Why Stockholm Is Dancing in the Street
WHY YOU SHOULD CARE
Because plain old walking is sooo 3.7 million years ago.
By Fiona Zublin
There’s a little old man in a flat cap doing a sort of grandfatherly shuffle. And it takes me a moment, but then I realize he’s dancing. It’s the kind of happy ambulation you see in very old character actors finally getting lifetime achievement awards after decades of playing second fiddles. “Eurovision!” he tells me, in an indeterminate accent that can’t obscure how happy he is right now. “Eurovision!”
We’re standing at a traffic light together, two strangers in Stockholm, and it is indeed the day of the Eurovision Song Contest. But that’s not what made him happy, at least not directly: It’s the traffic light itself. Because during May’s Eurovision Song Contest, a Europe-wide singing competition that prizes fireballs and holograms and sequined thumbless gloves above any strict definition of musicality, Stockholm was playing Sweden’s greatest hits — through its traffic lights.
A fast song plays for green lights and a relaxed ballad for red lights.
To Americans, Eurovision barely exists, and to many European countries, it’s a little bit embarrassing. They enter, but most people wouldn’t admit to wholehearted fandom in the same way I don’t admit just how much I love trashy and dramatic TV shows set in ballet companies. But in Sweden, Eurovision is the air they breathe — the country’s biggest music stars of all time, ABBA, won the competition in 1974, and Sweden has won six times overall, more than any other country that isn’t Ireland. It was no surprise to me to hear Eurovision songs emanating from the traffic lights, a fast song for green lights and a relaxed ballad for red lights, until I spoke to the man who came up with the idea to put them there.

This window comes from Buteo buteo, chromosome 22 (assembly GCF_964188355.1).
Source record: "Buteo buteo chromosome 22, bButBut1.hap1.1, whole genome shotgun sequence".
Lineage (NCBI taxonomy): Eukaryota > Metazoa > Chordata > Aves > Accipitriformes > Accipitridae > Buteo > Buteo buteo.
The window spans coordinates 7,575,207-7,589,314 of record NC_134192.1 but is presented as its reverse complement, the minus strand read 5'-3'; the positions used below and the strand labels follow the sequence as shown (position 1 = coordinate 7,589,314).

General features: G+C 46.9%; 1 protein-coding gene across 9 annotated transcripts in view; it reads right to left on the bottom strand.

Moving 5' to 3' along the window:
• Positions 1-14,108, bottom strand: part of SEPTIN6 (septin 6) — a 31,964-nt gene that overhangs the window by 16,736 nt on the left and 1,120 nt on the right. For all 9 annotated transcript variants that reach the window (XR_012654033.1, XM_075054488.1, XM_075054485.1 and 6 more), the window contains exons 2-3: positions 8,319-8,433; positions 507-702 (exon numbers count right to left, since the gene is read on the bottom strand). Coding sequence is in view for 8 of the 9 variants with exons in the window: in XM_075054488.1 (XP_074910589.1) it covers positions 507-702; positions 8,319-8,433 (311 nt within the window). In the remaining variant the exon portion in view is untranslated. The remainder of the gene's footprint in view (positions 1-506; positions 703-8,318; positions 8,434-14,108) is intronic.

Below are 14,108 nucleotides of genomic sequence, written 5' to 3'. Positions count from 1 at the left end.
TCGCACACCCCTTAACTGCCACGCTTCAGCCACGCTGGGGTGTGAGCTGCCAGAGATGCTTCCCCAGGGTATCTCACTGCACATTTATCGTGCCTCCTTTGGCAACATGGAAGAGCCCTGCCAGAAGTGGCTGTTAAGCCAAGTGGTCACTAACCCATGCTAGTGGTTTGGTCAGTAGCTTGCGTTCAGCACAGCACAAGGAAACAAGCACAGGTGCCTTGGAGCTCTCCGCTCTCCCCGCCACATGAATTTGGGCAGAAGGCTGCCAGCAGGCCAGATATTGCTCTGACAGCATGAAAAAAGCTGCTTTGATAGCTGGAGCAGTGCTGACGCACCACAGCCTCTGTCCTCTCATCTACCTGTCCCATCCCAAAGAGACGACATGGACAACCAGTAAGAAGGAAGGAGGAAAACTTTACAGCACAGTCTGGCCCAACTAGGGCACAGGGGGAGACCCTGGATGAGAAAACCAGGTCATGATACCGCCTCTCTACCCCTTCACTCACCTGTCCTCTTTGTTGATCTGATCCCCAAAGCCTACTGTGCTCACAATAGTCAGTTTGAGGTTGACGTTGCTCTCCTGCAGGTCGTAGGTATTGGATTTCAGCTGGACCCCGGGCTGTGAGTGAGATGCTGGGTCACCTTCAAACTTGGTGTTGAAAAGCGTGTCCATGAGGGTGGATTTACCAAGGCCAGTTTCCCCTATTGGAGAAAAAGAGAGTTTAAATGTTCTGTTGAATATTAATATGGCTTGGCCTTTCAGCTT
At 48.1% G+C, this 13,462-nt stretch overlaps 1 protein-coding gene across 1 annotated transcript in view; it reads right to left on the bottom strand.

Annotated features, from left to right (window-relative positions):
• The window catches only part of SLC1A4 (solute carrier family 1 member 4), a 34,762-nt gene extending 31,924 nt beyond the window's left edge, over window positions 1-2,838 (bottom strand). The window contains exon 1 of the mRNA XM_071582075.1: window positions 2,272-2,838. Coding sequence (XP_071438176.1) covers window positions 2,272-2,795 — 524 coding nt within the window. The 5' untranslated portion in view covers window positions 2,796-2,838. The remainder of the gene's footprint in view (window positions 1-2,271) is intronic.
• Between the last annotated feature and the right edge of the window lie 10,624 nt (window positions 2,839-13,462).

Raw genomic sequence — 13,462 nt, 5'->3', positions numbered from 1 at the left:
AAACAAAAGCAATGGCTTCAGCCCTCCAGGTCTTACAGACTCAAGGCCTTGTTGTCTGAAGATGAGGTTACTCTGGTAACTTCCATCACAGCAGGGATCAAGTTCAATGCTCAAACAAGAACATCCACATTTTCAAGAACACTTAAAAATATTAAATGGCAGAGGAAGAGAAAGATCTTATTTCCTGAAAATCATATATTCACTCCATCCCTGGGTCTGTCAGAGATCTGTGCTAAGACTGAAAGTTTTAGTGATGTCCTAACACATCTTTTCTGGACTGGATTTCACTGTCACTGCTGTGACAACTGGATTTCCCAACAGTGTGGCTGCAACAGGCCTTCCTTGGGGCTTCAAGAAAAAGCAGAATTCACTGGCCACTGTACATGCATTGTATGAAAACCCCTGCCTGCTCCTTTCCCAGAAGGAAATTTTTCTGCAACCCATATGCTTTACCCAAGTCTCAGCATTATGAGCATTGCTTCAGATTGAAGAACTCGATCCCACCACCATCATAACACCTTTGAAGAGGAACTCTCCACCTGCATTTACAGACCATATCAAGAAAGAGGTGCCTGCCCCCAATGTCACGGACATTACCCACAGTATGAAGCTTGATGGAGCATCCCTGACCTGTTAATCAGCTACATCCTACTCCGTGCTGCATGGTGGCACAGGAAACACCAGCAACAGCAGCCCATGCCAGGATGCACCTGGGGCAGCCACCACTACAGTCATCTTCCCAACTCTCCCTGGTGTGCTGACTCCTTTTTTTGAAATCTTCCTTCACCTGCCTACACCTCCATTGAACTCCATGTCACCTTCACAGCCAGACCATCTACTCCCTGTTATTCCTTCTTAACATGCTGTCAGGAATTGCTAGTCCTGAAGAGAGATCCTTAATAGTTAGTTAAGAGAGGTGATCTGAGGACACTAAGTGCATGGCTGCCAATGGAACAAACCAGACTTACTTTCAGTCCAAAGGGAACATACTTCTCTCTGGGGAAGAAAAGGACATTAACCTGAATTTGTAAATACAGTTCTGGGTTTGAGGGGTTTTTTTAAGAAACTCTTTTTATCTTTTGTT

Håkan Lidbo is an audio artist who’s written two songs for Eurovision, though they didn’t get past Sweden’s national competition and into the Europe-wide final. But more than that, he’s an urban planner. “Usually, sound art is really difficult,” he says. “You can have really weird art and nobody notices. There could be a dinosaur speaking German coming this way, and 50 percent of Swedes wouldn’t even notice.” But everyone notices the 60 Eurovision traffic lights, which are calibrated to respond to traffic noise by getting louder or quieter and are calibrated so that those standing at the other crosswalk on the same corner can’t hear the green-light song (“Heroes,” which won in 2015) drifting over and interfering with their enjoyment of the red-light song (“Euphoria,” the winner in 2012). Lidbo couldn’t get the city to drop its usual traffic-light system for the visually impaired, so you can still hear a series of slow clicks reminding you to stay on the sidewalk, followed by a burst of rapid ones to let you know it’s time to go. But clicks are no fun. Clicks don’t make anyone dance.
By the time you read this and hop on a plane to Stockholm, the lights will likely be gone. Lidbo doesn’t know how long they’ll be left up post-Eurovision, though they were still puttering out their tunes the morning after the contest, singing out loud and clear through the Scandinavian drizzle. He hopes that now that the city knows this will work, they might consider using similar technology to play Yuletide songs at Christmas or national songs on Swedish holidays. Imagine if Stockholm sang all year round, instead of beeps and clicks and “mind the gap.” Imagine if every city in the world did.